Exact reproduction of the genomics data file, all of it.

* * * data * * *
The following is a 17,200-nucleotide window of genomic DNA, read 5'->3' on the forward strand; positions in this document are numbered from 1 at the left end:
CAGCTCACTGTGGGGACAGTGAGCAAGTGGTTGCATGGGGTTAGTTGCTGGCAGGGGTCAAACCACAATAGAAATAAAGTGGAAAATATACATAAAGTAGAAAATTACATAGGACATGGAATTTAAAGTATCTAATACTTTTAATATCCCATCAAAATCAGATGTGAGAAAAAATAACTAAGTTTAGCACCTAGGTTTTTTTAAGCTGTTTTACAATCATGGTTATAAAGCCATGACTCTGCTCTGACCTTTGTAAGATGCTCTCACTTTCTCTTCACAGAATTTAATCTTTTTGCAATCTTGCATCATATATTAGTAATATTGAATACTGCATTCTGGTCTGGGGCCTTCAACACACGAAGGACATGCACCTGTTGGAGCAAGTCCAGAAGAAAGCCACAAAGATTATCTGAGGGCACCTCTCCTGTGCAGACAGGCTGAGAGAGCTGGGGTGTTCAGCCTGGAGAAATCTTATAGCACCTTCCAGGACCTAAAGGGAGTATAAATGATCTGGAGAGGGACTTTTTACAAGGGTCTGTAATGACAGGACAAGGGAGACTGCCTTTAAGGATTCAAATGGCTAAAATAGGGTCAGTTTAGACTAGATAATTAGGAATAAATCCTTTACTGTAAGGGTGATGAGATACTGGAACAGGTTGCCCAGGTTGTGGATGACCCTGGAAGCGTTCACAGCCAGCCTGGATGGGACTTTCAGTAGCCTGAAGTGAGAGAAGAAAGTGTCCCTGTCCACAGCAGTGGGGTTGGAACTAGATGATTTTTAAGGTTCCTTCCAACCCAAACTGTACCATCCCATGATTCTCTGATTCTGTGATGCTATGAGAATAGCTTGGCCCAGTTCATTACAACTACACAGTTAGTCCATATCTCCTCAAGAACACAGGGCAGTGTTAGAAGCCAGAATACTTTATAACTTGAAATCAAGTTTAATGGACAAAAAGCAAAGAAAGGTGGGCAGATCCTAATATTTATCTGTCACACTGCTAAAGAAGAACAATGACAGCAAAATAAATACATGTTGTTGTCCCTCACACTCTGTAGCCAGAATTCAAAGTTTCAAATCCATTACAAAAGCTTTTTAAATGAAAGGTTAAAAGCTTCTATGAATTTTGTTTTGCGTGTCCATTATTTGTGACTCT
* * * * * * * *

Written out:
The following is a 17,200-nucleotide window of genomic DNA, read 5'->3' on the forward strand; positions in this document are numbered from 1 at the left end:
CAGCTCACTGTGGGGACAGTGAGCAAGTGGTTGCATGGGGTTAGTTGCTGGCAGGGGTCAAACCACAATAGAAATAAAGTGGAAAATATACATAAAGTAGAAAATTACATAGGACATGGAATTTAAAGTATCTAATACTTTTAATATCCCATCAAAATCAGATGTGAGAAAAAATAACTAAGTTTAGCACCTAGGTTTTTTTAAGCTGTTTTACAATCATGGTTATAAAGCCATGACTCTGCTCTGACCTTTGTAAGATGCTCTCACTTTCTCTTCACAGAATTTAATCTTTTTGCAATCTTGCATCATATATTAGTAATATTGAATACTGCATTCTGGTCTGGGGCCTTCAACACACGAAGGACATGCACCTGTTGGAGCAAGTCCAGAAGAAAGCCACAAAGATTATCTGAGGGCACCTCTCCTGTGCAGACAGGCTGAGAGAGCTGGGGTGTTCAGCCTGGAGAAATCTTATAGCACCTTCCAGGACCTAAAGGGAGTATAAATGATCTGGAGAGGGACTTTTTACAAGGGTCTGTAATGACAGGACAAGGGAGACTGCCTTTAAGGATTCAAATGGCTAAAATAGGGTCAGTTTAGACTAGATAATTAGGAATAAATCCTTTACTGTAAGGGTGATGAGATACTGGAACAGGTTGCCCAGGTTGTGGATGACCCTGGAAGCGTTCACAGCCAGCCTGGATGGGACTTTCAGTAGCCTGAAGTGAGAGAAGAAAGTGTCCCTGTCCACAGCAGTGGGGTTGGAACTAGATGATTTTTAAGGTTCCTTCCAACCCAAACTGTACCATCCCATGATTCTCTGATTCTGTGATGCTATGAGAATAGCTTGGCCCAGTTCATTACAACTACACAGTTAGTCCATATCTCCTCAAGAACACAGGGCAGTGTTAGAAGCCAGAATACTTTATAACTTGAAATCAAGTTTAATGGACAAAAAGCAAAGAAAGGTGGGCAGATCCTAATATTTATCTGTCACACTGCTAAAGAAGAACAATGACAGCAAAATAAATACATGTTGTTGTCCCTCACACTCTGTAGCCAGAATTCAAAGTTTCAAATCCATTACAAAAGCTTTTTAAATGAAAGGTTAAAAGCTTCTATGAATTTTGTTTTGCGTGTCCATTATTTGTGACTCT